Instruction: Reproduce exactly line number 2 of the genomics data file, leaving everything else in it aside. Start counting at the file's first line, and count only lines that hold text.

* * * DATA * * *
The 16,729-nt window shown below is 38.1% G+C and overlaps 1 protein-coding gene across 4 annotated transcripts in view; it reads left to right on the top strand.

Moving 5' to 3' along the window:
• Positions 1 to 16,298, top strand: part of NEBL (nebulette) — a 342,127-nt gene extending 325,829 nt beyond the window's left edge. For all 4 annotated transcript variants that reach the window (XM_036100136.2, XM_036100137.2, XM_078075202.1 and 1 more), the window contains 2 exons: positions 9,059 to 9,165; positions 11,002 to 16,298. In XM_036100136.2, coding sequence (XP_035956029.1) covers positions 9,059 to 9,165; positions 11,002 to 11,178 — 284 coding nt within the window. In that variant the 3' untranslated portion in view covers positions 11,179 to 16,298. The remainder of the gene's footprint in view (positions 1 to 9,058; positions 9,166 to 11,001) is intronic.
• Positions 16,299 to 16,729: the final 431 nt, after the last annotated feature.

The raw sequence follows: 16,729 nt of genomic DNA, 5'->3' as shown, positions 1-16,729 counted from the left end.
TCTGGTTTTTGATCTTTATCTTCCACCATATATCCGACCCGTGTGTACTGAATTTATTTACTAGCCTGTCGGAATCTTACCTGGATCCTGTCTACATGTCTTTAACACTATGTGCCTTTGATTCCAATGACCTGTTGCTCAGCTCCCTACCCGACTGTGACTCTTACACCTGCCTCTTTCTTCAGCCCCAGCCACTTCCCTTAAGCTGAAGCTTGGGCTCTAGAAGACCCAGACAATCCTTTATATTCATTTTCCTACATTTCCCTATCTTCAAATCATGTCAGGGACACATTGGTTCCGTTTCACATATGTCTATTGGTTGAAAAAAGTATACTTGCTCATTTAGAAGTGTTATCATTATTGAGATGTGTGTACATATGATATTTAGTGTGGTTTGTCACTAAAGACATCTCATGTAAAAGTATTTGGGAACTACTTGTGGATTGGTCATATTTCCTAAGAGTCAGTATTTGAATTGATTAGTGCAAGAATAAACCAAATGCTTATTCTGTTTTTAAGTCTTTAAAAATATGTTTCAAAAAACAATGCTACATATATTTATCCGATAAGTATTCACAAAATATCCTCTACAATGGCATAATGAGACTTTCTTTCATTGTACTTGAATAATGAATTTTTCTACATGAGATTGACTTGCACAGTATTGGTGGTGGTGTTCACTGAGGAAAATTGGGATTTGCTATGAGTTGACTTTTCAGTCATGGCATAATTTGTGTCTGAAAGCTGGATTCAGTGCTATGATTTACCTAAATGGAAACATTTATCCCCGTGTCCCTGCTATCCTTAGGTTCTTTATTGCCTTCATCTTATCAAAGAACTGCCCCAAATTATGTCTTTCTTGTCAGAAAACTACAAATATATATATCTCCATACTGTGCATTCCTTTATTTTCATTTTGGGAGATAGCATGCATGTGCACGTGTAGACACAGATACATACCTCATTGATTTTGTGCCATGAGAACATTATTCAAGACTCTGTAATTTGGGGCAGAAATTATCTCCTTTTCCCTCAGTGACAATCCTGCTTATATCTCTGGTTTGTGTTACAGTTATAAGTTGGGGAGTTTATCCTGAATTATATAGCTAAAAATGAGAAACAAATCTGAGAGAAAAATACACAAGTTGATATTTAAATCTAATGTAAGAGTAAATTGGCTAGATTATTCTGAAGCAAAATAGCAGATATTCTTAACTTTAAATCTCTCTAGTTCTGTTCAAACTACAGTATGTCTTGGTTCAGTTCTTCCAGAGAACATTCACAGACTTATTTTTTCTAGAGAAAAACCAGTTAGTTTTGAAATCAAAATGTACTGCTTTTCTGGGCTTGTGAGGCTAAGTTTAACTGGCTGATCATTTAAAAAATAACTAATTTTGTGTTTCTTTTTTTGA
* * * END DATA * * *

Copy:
Moving 5' to 3' along the window: